Feeds

Orange and Microsoft push data at business

Have a smartphone, here have another

  • alert
  • submit to reddit

Gartner critical capabilities for enterprise endpoint backup

Orange and Microsoft are partnering on a series of offers to tempt businesses small and large into trusting their corporate data to mobile devices.

The UK tie-up higlights the sort of marriages of convenience we are likely to see more of, as vendors, operators, service providers and systems integrators scramble for a piece of the expanding mobile data pie.

The companies will offer businesses with more than 50 employees a 60 day trial of its Windows Mobile-based SPV C500 smart phones, which together with Microsoft’s Exchange 2003 comms platform, will allow trialees to experience the joy of pushing out a full range of corporate data to mobile users. The trial period runs as long as 60 days.

Companies with less than 50 employees, or put another way, the rest of us, can have a 30 day trial of the SPV C500. Perhaps Orange and Microsoft reckon such teensy organizations will actually be able to fit all their corporate data on a single smart phone.

Orange has worked closely with Microsoft in the past, as well as with mobile data pioneer, Research in Motion.

Shaun Orpen, marketing director for Orange business solutions, said that while RIM, with its Blackberry, had done a “brilliant job of increasing awareness” of the potential of mobilizing data, companies were now looking for ways to roll out the concept beyond senior executives and specialists in the field.

But Orpen insisted the latest crop of promotions did not mean the operator was hitching itself to Microsoft’s particular platform, saying “It’s very clear… no one size fits all.” That said, aligning with Microsoft could mean a pretty broad fit for Orange’s mobile data service

Orpen said that telecoms operators had to evolve the way they approach accounts as telecoms and IT purchasing are brought closer together by customers. On the one hand this means working closer with IT product and services vendors. At the same time, the telco is taking on more IT industry veterans to help it target large accounts face to face.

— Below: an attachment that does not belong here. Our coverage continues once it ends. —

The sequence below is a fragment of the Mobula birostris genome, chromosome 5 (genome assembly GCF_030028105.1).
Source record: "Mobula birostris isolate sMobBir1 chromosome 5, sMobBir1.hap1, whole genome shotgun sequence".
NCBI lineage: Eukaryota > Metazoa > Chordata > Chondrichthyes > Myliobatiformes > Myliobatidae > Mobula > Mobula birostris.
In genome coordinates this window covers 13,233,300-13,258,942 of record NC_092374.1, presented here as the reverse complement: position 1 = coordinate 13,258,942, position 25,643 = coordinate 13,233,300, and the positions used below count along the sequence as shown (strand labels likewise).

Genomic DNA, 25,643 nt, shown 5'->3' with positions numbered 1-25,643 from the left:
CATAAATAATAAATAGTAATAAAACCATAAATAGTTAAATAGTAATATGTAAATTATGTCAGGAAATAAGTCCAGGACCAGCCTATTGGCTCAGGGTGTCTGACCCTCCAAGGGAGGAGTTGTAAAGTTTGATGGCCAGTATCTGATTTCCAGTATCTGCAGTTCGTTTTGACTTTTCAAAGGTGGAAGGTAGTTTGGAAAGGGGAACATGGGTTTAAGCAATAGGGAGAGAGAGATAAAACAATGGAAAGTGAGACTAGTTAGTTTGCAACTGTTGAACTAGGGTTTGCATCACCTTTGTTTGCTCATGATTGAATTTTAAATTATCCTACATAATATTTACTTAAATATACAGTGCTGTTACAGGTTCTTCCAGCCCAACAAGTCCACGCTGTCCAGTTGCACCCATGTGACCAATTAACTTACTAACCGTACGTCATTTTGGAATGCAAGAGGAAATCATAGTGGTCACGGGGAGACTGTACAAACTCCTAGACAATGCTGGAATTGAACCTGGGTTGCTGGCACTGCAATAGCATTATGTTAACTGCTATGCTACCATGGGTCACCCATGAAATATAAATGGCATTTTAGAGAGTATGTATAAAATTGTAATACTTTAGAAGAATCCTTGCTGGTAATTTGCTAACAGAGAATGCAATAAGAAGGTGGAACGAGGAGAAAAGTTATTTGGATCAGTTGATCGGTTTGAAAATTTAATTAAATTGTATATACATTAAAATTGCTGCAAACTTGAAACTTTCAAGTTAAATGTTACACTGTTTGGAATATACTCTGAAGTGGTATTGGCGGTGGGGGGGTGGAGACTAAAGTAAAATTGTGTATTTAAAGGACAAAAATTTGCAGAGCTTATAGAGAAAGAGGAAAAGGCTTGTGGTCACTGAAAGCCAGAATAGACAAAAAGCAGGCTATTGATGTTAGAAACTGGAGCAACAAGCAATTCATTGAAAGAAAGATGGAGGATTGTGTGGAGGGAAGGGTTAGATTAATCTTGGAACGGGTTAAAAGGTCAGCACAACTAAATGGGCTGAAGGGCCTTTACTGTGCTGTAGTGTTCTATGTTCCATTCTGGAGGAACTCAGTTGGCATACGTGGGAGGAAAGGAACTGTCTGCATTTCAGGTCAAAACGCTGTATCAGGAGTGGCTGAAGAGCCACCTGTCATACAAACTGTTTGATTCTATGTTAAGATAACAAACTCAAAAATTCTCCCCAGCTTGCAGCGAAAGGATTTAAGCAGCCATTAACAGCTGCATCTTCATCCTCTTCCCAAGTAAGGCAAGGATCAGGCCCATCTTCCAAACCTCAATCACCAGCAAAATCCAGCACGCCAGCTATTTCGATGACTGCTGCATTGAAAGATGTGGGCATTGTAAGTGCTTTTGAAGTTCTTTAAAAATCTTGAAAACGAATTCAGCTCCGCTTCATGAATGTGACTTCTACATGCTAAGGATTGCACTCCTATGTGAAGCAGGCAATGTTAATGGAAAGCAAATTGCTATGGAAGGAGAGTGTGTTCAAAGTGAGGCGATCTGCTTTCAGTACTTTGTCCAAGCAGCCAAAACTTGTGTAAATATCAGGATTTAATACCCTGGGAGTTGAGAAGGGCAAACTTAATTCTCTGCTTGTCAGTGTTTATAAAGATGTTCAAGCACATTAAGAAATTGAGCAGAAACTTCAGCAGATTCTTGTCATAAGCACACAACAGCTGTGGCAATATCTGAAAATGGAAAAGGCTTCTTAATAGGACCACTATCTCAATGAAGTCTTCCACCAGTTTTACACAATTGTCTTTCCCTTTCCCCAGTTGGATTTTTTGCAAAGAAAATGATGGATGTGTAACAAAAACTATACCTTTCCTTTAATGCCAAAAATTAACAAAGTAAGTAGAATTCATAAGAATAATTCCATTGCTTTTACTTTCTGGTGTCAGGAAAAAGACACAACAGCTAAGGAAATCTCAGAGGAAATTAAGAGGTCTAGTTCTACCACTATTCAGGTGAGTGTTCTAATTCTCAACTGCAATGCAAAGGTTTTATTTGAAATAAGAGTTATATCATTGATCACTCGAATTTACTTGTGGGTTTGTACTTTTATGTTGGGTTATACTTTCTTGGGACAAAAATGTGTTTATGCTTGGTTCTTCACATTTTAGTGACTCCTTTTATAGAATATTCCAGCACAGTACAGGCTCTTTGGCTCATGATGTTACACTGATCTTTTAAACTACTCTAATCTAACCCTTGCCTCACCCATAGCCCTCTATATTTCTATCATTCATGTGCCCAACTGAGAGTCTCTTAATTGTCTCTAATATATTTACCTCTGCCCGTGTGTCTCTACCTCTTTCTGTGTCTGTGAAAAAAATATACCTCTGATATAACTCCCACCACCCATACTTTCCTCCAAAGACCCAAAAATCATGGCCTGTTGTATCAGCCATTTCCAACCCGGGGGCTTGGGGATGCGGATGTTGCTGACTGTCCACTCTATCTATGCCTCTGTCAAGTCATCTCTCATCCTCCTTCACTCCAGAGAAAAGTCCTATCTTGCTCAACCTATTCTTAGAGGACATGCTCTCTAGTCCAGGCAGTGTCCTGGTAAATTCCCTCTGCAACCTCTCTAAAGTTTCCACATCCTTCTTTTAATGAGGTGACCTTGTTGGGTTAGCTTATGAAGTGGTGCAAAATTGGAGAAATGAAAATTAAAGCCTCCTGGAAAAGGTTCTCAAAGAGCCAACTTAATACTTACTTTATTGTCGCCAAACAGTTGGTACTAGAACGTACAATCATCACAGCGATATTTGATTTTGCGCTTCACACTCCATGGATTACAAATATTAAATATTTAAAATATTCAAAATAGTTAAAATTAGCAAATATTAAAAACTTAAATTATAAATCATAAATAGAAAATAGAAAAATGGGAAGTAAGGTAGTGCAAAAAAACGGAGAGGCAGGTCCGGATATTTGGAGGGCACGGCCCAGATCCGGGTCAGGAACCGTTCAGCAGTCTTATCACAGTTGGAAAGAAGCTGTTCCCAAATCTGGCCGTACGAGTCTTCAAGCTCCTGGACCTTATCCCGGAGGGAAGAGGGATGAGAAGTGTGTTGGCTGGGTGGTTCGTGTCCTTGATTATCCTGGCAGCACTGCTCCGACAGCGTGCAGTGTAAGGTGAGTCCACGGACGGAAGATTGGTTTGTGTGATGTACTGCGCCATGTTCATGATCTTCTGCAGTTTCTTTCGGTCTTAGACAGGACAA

Related stories

T-Mobile delays 3G Wi-Fi phone debut
3GSM 2005: complete coverage
Microsoft punts telco platform
Microsoft excluded from DoCoMo's ecosystem

Secure remote control for conventional and virtual desktops

More from The Register

next story
6 Obvious Reasons Why Facebook Will Ban This Article (Thank God)
Clampdown on clickbait ... and El Reg is OK with this
So, Apple won't sell cheap kit? Prepare the iOS garden wall WRECKING BALL
It can throw the low cost race if it looks to the cloud
EE accused of silencing customer gripes on social media pages
Hello. HELLO. Can EVERYTHING EVERYWHERE HEAR ME?!
Time Warner Cable customers SQUEAL as US network goes offline
A rude awakening: North Americans greeted with outage drama
Shoot-em-up: Sony Online Entertainment hit by 'large scale DDoS attack'
Games disrupted as firm struggles to control network
BT customers face broadband and landline price hikes
Poor punters won't be affected, telecoms giant claims
Broadband slow and expensive? Blame Telstra says CloudFlare
Won't peer, will gouge for Internet transit
prev story

Whitepapers

Best practices for enterprise data
Discussing how technology providers have innovated in order to solve new challenges, creating a new framework for enterprise data.
Implementing global e-invoicing with guaranteed legal certainty
Explaining the role local tax compliance plays in successful supply chain management and e-business and how leading global brands are addressing this.
Advanced data protection for your virtualized environments
Find a natural fit for optimizing protection for the often resource-constrained data protection process found in virtual environments.
How modern custom applications can spur business growth
Learn how to create, deploy and manage custom applications without consuming or expanding the need for scarce, expensive IT resources.
High Performance for All
While HPC is not new, it has traditionally been seen as a specialist area – is it now geared up to meet more mainstream requirements?